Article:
Divorced idle circuits

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Divorced idle circuits

Post by swampbuggy » Mon Apr 16, 2018 10:22 am

I remember divorced idle circuits being talked about a while back here on Speedtalk. So i have some questions to be answered please. 1. On a race quality 4150 platform WHAT is the definition of divorced idle circuits ? 2. What was the reason for developing this feature ?
3. In what application (type of service, racing, driving, etc.) would divorced idle circuits be most likely employed ?
4. What are the good traits of divorced idle circuits ?
5. Are there ANY negative aspects to D.I.C.'s ?

Thanks in advance for any and all responses ! Mark H. :)

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Re: Divorced idle circuits

Post by Walter R. Malik » Mon Apr 16, 2018 10:46 am

Those type 4 barrel carbs were used by Chrysler Corp in 1969 and 1970. Others used some form of that, I am sure.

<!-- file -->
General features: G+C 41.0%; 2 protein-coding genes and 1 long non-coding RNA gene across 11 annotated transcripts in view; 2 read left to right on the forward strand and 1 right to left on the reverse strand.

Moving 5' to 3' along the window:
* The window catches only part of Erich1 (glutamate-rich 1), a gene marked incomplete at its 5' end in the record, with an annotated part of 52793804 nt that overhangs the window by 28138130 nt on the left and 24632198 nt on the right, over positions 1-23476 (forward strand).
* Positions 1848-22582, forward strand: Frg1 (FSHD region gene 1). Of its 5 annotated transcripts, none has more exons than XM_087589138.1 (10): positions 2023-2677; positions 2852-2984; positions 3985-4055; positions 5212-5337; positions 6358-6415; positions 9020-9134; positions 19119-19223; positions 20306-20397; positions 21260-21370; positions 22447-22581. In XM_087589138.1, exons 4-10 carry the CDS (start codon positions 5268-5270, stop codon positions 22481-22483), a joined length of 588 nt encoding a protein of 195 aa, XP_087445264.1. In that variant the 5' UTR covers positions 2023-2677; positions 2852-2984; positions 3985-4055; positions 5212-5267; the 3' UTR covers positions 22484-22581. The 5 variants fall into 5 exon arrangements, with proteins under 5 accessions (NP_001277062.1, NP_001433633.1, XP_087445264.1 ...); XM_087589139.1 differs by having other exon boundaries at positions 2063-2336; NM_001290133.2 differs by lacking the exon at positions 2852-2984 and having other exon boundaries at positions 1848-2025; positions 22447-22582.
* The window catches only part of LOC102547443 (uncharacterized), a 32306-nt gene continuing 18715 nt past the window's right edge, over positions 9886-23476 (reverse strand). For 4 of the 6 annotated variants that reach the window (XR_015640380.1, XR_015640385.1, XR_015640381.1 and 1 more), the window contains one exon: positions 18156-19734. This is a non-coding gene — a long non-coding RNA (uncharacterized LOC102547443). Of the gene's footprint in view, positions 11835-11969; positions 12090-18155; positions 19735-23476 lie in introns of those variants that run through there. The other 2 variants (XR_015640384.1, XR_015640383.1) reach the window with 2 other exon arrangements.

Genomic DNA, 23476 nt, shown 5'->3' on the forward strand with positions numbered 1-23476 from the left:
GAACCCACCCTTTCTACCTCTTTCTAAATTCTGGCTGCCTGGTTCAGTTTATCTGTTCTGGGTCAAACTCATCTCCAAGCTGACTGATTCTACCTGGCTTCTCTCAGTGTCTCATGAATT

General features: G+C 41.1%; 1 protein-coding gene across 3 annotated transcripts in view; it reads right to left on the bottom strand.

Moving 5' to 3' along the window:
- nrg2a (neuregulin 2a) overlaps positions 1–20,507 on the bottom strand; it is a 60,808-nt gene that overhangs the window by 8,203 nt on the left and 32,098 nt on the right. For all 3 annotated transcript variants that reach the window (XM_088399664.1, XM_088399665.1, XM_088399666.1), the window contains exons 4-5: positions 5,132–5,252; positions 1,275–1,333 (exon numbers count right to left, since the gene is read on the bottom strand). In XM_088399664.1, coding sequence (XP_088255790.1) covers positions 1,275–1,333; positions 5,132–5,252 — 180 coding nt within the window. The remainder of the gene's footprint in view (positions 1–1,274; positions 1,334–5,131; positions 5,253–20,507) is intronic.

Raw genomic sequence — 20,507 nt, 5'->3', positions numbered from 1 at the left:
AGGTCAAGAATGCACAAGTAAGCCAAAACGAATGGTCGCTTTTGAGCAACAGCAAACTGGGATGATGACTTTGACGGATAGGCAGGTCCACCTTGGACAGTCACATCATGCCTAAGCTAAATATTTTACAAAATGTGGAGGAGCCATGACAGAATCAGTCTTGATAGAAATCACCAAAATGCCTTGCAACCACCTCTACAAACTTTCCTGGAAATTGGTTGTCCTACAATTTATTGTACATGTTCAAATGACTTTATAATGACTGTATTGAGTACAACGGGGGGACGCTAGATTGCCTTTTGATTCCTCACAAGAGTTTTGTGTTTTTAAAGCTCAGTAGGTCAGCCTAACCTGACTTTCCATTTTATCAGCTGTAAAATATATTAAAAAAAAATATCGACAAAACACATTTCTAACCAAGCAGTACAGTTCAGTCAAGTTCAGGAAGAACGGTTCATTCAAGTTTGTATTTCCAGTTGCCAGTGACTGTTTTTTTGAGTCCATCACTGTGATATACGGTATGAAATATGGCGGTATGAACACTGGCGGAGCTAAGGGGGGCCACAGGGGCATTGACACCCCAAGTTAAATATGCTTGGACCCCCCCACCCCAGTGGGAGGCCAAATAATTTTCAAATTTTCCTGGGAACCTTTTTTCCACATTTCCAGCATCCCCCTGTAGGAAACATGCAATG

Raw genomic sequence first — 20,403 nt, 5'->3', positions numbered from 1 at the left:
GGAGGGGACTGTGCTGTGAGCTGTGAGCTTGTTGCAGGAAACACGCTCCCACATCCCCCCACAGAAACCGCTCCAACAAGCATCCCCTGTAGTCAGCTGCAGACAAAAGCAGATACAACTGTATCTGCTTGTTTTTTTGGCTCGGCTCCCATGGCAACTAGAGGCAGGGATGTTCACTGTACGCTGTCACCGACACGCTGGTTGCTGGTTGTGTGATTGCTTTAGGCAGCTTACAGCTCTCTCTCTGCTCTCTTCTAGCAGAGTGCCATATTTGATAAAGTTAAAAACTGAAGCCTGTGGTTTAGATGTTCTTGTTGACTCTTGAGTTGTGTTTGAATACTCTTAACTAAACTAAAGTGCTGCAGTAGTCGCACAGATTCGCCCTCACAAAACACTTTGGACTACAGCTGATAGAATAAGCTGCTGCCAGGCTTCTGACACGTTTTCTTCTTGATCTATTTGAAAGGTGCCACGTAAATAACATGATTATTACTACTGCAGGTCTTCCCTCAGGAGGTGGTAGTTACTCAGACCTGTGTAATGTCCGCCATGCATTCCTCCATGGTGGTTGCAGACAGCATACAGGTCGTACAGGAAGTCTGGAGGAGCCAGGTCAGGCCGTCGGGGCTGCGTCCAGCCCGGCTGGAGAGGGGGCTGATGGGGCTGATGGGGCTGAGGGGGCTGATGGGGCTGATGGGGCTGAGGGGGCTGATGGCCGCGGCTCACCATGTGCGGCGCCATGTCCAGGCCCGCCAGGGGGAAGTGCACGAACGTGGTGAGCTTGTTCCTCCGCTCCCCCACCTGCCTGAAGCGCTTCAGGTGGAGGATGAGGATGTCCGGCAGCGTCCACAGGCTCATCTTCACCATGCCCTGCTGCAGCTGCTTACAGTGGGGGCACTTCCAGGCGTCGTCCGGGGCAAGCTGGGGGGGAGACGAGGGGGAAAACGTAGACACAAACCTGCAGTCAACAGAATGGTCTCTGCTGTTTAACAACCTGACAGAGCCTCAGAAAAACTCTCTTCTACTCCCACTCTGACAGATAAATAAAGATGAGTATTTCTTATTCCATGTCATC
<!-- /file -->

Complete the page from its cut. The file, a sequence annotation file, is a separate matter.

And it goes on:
The idle system was not interfaced with any other circuit as the idle fuel had its own separated circuit and the off idle slot was a different circuit altogether.

The metering block in those carbs were the forerunners to the cast 3 circuit Holley blocks; although the circuits were rearranged for the later usage.
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Re: Divorced idle circuits

Post by NormS » Mon Apr 16, 2018 5:28 pm

Interdependent idle circuits are what the vast majority of automotive carbs use. In this configuration, the idle circuits draw their fuel from the fuel that has already passed through the main metering jets. As the throttle is opened, the increased airflow past the venturi boosters increases the booster signal(vacuum) pulling fuel through the main jets. This increased vacuum on the main metering circuits also causes the idle and transition circuits to taper off in their delivery of fuel. This circuit configuration is handy in controlling the low rpm/light load/part throttle cruise mixture...a lean mixture which is generally needed for good fuel mileage and low emissions.